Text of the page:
Once I settled in Ostend I discovered the artist’ work for this year’s edition where he painted a woman’s portrait. While finding out more about the subject and the story behind his artwork, Bosoletti commented that he decided to use this image as a representation of a part of the history of the city that he found very interesting.

‘During the Spanish Civil War (1937-1937) Ostend and some other cities on the Belgian coast were the place of exile for thousands of Spanish children, known as ‘Children of War‘. These children spent many years away from their families, and many of them never saw them again and continued their lives in these cities’ he says.

‘The photograph is quite old, from the 50’s I believe, and was actually taken in Ostend. We are not sure who this young woman really is, but it is very likely she could have been a girl from the war’.

‘It is undeniably a very important piece of history that lives with many families of Ostend. In fact, while I was painting the mural I was discussing with locals who asked me about the work. I explained that the history of the children of war was deeply linked to their culture, but not to the naked eye, not in a superficial way. It was instead something deeper, from within the history of each family that adopted a child’.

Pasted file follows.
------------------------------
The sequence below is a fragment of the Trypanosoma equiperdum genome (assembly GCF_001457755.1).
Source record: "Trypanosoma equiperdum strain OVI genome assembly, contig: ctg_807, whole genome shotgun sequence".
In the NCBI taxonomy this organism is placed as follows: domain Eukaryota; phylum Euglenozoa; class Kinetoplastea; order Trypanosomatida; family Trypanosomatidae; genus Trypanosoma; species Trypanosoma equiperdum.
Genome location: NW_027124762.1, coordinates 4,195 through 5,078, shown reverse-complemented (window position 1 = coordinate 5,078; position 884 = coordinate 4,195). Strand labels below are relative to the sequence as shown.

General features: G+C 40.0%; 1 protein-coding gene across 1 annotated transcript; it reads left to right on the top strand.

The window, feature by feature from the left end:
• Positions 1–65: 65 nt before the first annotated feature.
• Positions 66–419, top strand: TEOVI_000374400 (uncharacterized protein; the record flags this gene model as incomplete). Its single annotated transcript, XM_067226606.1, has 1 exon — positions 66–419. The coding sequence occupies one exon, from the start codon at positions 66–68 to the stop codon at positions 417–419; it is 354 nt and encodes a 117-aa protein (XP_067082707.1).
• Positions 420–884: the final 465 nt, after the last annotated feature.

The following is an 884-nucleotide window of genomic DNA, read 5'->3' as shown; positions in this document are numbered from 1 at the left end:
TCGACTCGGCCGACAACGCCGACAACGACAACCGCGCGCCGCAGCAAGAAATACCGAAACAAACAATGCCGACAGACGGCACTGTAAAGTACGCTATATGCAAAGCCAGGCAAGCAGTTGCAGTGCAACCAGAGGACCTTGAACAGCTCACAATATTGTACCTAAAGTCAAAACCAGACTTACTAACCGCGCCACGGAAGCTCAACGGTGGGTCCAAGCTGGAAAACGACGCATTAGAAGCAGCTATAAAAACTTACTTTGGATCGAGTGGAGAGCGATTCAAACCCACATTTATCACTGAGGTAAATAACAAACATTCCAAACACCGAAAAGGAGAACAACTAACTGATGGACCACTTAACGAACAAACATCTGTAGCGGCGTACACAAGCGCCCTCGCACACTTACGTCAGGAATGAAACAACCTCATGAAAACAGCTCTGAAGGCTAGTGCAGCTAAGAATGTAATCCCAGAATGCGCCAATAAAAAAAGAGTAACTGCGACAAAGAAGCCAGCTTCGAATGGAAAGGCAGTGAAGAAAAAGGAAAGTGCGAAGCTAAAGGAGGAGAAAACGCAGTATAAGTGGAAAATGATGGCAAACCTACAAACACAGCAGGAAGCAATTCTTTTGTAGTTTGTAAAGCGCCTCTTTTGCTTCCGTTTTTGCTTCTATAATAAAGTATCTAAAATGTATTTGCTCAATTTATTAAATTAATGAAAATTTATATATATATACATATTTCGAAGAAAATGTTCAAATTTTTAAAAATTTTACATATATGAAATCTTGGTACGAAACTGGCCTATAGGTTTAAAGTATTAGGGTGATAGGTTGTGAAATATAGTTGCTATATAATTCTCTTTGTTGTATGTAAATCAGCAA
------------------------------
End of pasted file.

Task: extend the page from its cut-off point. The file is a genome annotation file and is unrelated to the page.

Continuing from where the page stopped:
‘It seemed very interesting to relate this story to my technique of painting in negative as it allowed me to try and generate the memory of those deep meanings that mark our history but that are unseen by the naked eye’.

When you see his work unfolds you can’t help but question how this negative effect is achieved. Perched on his cherry-picker Francisco used two photographs as a point of reference to achieve this effect. He just made it looks so easy to realise and I wondered what the genesis of this concept was. Francisco explains that ‘the concept was born in Naples, Italy while I was working on a project with a very powerful social element. Naples, like many other cities in the world, is a clear example of how society can easily be superficial without making much of an effort to acknowledge the different realities. This is where I made my first intervention using this technique. The meaning behind it implied that you could look at things in a positive way, and get rid of the black ‘filters’ imposed on us, especially from the media’.